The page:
Columbia Union Visitor, with North American Division staff,
More than 1,000 Seventh-day Adventists gathered in Washington last weekend to pray, mourn, and acknowledge the killing of two black American men and five Dallas police officers.
Church members marched from the Lincoln Memorial to the Martin Luther King Jr. Memorial on the evening of July 9 in what Debra Anderson, one of the event organizers, called an effort to combat the silence, confusion, and lack of empathy that many felt following the deaths.
“This is not a protest. This is a coming together of people of like minds to join hands in like faith and like purpose to pray for our nation,” Anderson told the crowd of church members, many wearing red to mourn those who died, at the Martin Luther King Jr. Memorial. “We are in perilous times. … We are going to pray today more than anything else. This is about human dignity, human life.”
Anderson continued: “In the midst of the heated rhetoric regarding the shooting deaths of Alton Sterling and Philando Castile, God placed in my spirit that across the nation a significant population of our church community was hurt and confused.
“When someone dies, when we are grieving … sometimes it is the ministry of presence that allows us to feel better,” said Anderson, a member of the Restoration Praise Center, a Seventh-day Adventist church in nearby Bowie, Maryland. “Today all of you are exhibiting a ministry of presence. You didn’t come here just because of a Facebook post. You came because you knew something in your spirit said, ‘We’ve got to do something, and we’ve got to pray before we do anything else.’”
The march came after a series of deaths made international headlines over the course of three days. Alton Sterling was fatally shot by police in Baton Rouge, Louisiana, on July 5, and Philando Castile was shot dead by police in Falcon Heights, Minnesota, on July 6. A day later, on July 7, a black American killed five police officers in Dallas, Texas, in what Dallas police chief David Brown has described as a payback attack.
Several Adventist Church leaders, including G. Alexander Bryant, executive secretary of the North American Division, denounced the killings during the Washington gathering.
“The church is called to speak truth to power, no matter how unpopular or how inconvenient,” Bryant said.
“Many are now asking the question, what should we do? What should the church do? What would Jesus do?” he said. “Jesus … left us a formula, and the formula is love your enemies, bless them that curse you, do good to them who despitefully use you.”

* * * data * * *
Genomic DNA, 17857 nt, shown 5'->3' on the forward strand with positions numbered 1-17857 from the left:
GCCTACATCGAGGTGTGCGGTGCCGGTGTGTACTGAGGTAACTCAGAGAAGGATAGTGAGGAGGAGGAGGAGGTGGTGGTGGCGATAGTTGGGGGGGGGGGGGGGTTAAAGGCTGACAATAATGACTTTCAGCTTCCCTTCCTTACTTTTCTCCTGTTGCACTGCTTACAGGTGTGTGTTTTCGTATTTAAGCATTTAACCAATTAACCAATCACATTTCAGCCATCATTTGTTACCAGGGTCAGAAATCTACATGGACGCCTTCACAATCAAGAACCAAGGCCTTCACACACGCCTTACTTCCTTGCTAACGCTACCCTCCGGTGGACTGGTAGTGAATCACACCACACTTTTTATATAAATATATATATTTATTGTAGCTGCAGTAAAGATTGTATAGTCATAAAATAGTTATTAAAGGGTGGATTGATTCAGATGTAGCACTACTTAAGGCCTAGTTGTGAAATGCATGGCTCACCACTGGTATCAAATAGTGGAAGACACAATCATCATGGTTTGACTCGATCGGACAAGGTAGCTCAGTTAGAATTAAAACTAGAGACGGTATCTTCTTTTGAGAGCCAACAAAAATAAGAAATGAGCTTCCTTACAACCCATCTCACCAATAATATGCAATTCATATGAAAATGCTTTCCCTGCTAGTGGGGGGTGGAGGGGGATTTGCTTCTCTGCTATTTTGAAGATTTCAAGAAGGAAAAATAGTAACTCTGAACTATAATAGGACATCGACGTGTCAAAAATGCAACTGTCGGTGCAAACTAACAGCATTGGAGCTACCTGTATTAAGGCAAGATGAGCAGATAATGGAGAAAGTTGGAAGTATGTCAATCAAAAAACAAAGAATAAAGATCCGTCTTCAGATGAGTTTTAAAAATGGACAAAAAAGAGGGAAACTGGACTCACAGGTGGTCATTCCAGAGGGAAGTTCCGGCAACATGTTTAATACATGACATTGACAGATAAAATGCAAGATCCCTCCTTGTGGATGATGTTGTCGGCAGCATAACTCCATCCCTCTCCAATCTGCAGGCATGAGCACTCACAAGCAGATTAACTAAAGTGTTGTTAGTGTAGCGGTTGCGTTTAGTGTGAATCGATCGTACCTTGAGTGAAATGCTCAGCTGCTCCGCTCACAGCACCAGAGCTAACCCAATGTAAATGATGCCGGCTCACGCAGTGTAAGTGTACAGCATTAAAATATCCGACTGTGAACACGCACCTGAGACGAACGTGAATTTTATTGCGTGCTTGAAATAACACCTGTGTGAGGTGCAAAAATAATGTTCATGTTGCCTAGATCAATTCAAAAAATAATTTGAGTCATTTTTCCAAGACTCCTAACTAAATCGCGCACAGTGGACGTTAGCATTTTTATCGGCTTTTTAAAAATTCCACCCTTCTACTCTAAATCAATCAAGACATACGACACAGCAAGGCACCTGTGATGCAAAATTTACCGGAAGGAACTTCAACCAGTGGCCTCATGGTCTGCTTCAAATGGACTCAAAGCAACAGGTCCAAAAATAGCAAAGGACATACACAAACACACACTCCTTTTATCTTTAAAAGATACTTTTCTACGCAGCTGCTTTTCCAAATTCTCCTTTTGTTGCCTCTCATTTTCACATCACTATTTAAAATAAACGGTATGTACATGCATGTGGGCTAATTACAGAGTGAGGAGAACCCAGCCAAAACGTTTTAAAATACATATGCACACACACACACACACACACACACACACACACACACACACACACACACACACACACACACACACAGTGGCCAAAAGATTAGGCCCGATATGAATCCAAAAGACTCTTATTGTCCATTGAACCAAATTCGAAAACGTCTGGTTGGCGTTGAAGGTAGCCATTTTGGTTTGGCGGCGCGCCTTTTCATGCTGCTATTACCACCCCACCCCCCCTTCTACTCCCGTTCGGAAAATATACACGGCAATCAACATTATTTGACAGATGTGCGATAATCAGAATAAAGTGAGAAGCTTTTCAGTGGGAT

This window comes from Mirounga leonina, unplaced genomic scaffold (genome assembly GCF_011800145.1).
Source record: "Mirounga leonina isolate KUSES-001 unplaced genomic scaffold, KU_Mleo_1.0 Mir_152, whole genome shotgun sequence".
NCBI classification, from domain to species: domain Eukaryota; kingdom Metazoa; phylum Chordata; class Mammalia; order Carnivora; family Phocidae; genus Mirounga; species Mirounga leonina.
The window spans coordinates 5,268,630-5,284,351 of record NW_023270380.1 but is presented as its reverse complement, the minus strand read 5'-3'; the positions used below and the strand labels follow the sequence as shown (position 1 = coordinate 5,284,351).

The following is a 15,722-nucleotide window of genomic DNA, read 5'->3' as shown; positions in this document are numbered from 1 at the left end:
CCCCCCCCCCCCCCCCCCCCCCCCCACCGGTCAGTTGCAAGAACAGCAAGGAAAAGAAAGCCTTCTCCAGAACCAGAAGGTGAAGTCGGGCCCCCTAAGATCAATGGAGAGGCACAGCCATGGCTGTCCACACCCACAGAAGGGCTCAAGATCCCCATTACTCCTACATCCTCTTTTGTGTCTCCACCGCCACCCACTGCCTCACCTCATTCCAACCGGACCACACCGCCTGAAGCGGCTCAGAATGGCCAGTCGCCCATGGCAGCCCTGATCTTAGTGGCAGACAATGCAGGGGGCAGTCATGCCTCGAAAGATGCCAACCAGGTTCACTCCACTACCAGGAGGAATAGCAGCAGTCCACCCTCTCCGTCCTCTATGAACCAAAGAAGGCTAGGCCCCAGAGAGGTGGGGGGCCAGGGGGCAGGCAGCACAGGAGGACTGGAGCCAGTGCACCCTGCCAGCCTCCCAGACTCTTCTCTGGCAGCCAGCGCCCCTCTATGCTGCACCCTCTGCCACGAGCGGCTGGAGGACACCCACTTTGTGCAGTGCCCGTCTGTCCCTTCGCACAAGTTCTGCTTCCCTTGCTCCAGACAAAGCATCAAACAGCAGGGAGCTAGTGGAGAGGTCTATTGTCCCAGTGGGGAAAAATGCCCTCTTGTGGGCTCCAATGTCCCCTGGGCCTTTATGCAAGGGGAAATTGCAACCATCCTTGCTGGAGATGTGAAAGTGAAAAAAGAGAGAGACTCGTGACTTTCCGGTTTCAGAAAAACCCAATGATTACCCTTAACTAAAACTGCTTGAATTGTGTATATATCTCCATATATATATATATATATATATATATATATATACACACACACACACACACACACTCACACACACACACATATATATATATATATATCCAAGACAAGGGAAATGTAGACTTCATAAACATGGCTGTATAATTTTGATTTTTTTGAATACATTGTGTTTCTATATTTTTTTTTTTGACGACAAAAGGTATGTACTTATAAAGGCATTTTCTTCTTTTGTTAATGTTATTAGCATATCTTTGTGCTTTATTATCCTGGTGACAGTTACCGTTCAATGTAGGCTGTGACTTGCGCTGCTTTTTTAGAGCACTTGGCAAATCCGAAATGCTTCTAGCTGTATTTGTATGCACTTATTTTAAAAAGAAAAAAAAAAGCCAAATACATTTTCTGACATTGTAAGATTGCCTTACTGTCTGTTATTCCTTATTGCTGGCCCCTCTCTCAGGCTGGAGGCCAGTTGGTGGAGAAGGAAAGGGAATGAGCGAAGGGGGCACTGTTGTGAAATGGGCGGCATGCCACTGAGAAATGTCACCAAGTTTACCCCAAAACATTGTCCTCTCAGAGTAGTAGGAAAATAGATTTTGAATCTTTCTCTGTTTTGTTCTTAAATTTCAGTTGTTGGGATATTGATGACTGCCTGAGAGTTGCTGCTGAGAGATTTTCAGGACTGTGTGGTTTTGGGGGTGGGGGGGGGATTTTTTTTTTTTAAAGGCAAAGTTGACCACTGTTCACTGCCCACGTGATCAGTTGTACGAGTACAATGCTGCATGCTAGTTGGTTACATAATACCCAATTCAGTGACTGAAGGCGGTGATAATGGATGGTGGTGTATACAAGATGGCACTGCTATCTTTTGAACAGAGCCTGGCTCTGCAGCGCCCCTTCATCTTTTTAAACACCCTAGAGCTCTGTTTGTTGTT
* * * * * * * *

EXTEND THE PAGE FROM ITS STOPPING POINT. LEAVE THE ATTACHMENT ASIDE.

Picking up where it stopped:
Division president Daniel R. Jackson said the U.S. problems could not be easily fixed.
“Jesus said, ‘You are the salt of the Earth; but if the salt loses its flavor … it is then good for nothing,’” Jackson said, citing Matthew 5:13 (NKJV). “The church cannot afford to stay behind its walls of comfort. We must reach out to our world. We must be the agents of hope, and compassion, and healing in a fractured world.”
Dave Weigley, president of the Columbia Union Conference, a territory that has several large cities facing similar tensions, noted that he wanted the Adventist Church to be part of the solution for healing in a time when so many communities are hurting.
“I’m encouraged to see so many of our local conference leaders, pastors and members desiring to be part of the solution,” he said.
Another speaker, David Franklin, pastor of the Miracle City church in a Baltimore neighborhood near the spot where black American Freddie Gray died in police custody last April, spoke about his church’s efforts to break cycles of poverty, reduce incarceration rates, and help improve education levels. Franklin encouraged the crowd to get active and work to help communities similarly affected.
“You cannot afford to wait for the organizers of this march to pull together events and activities for you to participate in so you can resolve the issues in your community,” Franklin said. “The key to solving our issues is everybody realizing the power that you have in your own hand. You need to go home, get in your prayer closet, figure out what you can do, and then move out and make a difference.”
Franklin added, “We need this to be the beginning that creates an avalanche of change that continues until Jesus comes.”
Looking ahead, event organizers devised a three-point plan that they are encouraging churches in the area to take: Engage in a #WeStandForAll day of service in local communities to enhance the quality of life for our neighbors; attend workshops by local law enforcement agencies on executing the proper response when stopped by law enforcement; and address the issue of voter apathy with voter education forums and voter registration.
“We are in prayerful consideration of what God has for us to do in the immediate future,” co-organizer Anderson said. “We know that the synergy experienced as we came together in like mind must be developed for the greater good of our communities and ourselves.”
Jackson called for Christians to “be a force of love in our world.”
“We will not find political solutions to these problems. Jesus says, ‘My peace I give to you; not as the world gives do I give to you. Let not your heart be troubled, neither let it be afraid,’” Jackson said, citing John 14:27. “We must make personal determinations — we personally will commit to the ideals that Jesus taught. The effect of Christians must be felt.”
Watch the gathering of more than 1,000 Adventists in Washington on July 9, 2016. (North American Division)